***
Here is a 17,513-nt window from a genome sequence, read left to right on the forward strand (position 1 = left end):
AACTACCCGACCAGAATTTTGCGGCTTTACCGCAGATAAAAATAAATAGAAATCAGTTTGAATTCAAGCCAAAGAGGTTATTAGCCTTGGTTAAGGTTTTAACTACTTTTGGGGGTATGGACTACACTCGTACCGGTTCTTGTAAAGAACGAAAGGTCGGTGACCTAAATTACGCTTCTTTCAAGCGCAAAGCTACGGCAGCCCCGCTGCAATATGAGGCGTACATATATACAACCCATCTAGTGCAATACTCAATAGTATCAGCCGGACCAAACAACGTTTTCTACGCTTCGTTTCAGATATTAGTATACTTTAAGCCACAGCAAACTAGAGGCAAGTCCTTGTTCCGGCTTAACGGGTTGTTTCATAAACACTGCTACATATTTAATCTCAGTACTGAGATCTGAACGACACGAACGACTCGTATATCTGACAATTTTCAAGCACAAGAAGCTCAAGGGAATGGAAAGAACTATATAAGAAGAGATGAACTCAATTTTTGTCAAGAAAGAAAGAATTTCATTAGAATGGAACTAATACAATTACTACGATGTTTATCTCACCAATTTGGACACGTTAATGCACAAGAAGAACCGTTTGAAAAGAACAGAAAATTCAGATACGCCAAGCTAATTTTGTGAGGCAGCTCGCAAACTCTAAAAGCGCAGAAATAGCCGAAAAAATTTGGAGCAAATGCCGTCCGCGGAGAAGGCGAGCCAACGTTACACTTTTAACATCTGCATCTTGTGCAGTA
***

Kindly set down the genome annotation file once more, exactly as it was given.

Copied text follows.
Here is a 17,513-nt window from a genome sequence, read left to right on the forward strand (position 1 = left end):
AACTACCCGACCAGAATTTTGCGGCTTTACCGCAGATAAAAATAAATAGAAATCAGTTTGAATTCAAGCCAAAGAGGTTATTAGCCTTGGTTAAGGTTTTAACTACTTTTGGGGGTATGGACTACACTCGTACCGGTTCTTGTAAAGAACGAAAGGTCGGTGACCTAAATTACGCTTCTTTCAAGCGCAAAGCTACGGCAGCCCCGCTGCAATATGAGGCGTACATATATACAACCCATCTAGTGCAATACTCAATAGTATCAGCCGGACCAAACAACGTTTTCTACGCTTCGTTTCAGATATTAGTATACTTTAAGCCACAGCAAACTAGAGGCAAGTCCTTGTTCCGGCTTAACGGGTTGTTTCATAAACACTGCTACATATTTAATCTCAGTACTGAGATCTGAACGACACGAACGACTCGTATATCTGACAATTTTCAAGCACAAGAAGCTCAAGGGAATGGAAAGAACTATATAAGAAGAGATGAACTCAATTTTTGTCAAGAAAGAAAGAATTTCATTAGAATGGAACTAATACAATTACTACGATGTTTATCTCACCAATTTGGACACGTTAATGCACAAGAAGAACCGTTTGAAAAGAACAGAAAATTCAGATACGCCAAGCTAATTTTGTGAGGCAGCTCGCAAACTCTAAAAGCGCAGAAATAGCCGAAAAAATTTGGAGCAAATGCCGTCCGCGGAGAAGGCGAGCCAACGTTACACTTTTAACATCTGCATCTTGTGCAGTA